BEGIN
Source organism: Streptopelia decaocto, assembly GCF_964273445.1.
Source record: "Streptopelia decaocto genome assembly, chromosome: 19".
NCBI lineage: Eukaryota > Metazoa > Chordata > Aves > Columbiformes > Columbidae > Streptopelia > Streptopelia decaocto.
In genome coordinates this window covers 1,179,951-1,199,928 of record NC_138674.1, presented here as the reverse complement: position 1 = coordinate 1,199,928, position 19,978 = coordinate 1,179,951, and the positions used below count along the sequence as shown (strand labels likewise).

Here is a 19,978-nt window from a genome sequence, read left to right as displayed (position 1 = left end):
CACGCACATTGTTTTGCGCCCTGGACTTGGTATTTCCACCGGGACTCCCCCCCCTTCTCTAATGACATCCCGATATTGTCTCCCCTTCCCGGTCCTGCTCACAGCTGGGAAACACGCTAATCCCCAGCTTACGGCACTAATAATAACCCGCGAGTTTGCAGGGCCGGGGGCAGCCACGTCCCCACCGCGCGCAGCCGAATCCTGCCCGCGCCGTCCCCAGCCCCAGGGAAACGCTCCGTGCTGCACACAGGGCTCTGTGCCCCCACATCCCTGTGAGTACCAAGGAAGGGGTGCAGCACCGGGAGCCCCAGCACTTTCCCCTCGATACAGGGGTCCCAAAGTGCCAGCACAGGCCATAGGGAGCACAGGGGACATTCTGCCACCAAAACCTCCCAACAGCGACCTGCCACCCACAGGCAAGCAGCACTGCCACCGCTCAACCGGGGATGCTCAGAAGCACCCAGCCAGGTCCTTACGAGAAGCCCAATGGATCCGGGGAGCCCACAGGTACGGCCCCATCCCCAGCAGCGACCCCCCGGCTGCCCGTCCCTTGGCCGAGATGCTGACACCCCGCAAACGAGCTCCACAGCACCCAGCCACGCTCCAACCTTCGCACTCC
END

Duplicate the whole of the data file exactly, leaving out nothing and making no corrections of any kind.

Source organism: Streptopelia decaocto, assembly GCF_964273445.1.
Source record: "Streptopelia decaocto genome assembly, chromosome: 19".
NCBI lineage: Eukaryota > Metazoa > Chordata > Aves > Columbiformes > Columbidae > Streptopelia > Streptopelia decaocto.
In genome coordinates this window covers 1,179,951-1,199,928 of record NC_138674.1, presented here as the reverse complement: position 1 = coordinate 1,199,928, position 19,978 = coordinate 1,179,951, and the positions used below count along the sequence as shown (strand labels likewise).

Here is a 19,978-nt window from a genome sequence, read left to right as displayed (position 1 = left end):
CACGCACATTGTTTTGCGCCCTGGACTTGGTATTTCCACCGGGACTCCCCCCCCTTCTCTAATGACATCCCGATATTGTCTCCCCTTCCCGGTCCTGCTCACAGCTGGGAAACACGCTAATCCCCAGCTTACGGCACTAATAATAACCCGCGAGTTTGCAGGGCCGGGGGCAGCCACGTCCCCACCGCGCGCAGCCGAATCCTGCCCGCGCCGTCCCCAGCCCCAGGGAAACGCTCCGTGCTGCACACAGGGCTCTGTGCCCCCACATCCCTGTGAGTACCAAGGAAGGGGTGCAGCACCGGGAGCCCCAGCACTTTCCCCTCGATACAGGGGTCCCAAAGTGCCAGCACAGGCCATAGGGAGCACAGGGGACATTCTGCCACCAAAACCTCCCAACAGCGACCTGCCACCCACAGGCAAGCAGCACTGCCACCGCTCAACCGGGGATGCTCAGAAGCACCCAGCCAGGTCCTTACGAGAAGCCCAATGGATCCGGGGAGCCCACAGGTACGGCCCCATCCCCAGCAGCGACCCCCCGGCTGCCCGTCCCTTGGCCGAGATGCTGACACCCCGCAAACGAGCTCCACAGCACCCAGCCACGCTCCAACCTTCGCACTCC